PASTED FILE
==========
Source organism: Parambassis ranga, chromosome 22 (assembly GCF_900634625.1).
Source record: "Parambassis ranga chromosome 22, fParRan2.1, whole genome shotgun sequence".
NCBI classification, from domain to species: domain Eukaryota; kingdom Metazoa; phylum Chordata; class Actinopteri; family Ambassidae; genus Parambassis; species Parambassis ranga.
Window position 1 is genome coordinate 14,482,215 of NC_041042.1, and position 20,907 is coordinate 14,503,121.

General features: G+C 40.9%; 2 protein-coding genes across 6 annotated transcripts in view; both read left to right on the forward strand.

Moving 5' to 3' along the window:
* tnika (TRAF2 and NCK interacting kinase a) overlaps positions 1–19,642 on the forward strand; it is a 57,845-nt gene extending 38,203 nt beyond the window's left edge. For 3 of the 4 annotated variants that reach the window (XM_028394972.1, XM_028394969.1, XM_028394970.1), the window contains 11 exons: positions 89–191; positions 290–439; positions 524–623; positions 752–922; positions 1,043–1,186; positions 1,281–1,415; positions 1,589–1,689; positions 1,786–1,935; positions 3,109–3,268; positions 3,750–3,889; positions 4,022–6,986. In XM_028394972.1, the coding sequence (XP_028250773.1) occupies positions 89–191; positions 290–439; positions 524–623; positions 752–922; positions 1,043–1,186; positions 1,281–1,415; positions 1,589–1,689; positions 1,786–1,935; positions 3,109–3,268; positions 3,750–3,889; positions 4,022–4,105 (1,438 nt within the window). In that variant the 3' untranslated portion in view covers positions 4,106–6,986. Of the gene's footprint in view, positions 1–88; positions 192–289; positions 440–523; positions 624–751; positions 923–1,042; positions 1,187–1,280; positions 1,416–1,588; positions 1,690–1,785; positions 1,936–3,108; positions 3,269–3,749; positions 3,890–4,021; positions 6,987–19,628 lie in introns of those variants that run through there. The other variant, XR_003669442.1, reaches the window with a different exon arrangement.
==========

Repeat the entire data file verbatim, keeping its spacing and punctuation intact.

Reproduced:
Source organism: Parambassis ranga, chromosome 22 (assembly GCF_900634625.1).
Source record: "Parambassis ranga chromosome 22, fParRan2.1, whole genome shotgun sequence".
NCBI classification, from domain to species: domain Eukaryota; kingdom Metazoa; phylum Chordata; class Actinopteri; family Ambassidae; genus Parambassis; species Parambassis ranga.
Window position 1 is genome coordinate 14,482,215 of NC_041042.1, and position 20,907 is coordinate 14,503,121.

General features: G+C 40.9%; 2 protein-coding genes across 6 annotated transcripts in view; both read left to right on the forward strand.

Moving 5' to 3' along the window:
* tnika (TRAF2 and NCK interacting kinase a) overlaps positions 1–19,642 on the forward strand; it is a 57,845-nt gene extending 38,203 nt beyond the window's left edge. For 3 of the 4 annotated variants that reach the window (XM_028394972.1, XM_028394969.1, XM_028394970.1), the window contains 11 exons: positions 89–191; positions 290–439; positions 524–623; positions 752–922; positions 1,043–1,186; positions 1,281–1,415; positions 1,589–1,689; positions 1,786–1,935; positions 3,109–3,268; positions 3,750–3,889; positions 4,022–6,986. In XM_028394972.1, the coding sequence (XP_028250773.1) occupies positions 89–191; positions 290–439; positions 524–623; positions 752–922; positions 1,043–1,186; positions 1,281–1,415; positions 1,589–1,689; positions 1,786–1,935; positions 3,109–3,268; positions 3,750–3,889; positions 4,022–4,105 (1,438 nt within the window). In that variant the 3' untranslated portion in view covers positions 4,106–6,986. Of the gene's footprint in view, positions 1–88; positions 192–289; positions 440–523; positions 624–751; positions 923–1,042; positions 1,187–1,280; positions 1,416–1,588; positions 1,690–1,785; positions 1,936–3,108; positions 3,269–3,749; positions 3,890–4,021; positions 6,987–19,628 lie in introns of those variants that run through there. The other variant, XR_003669442.1, reaches the window with a different exon arrangement.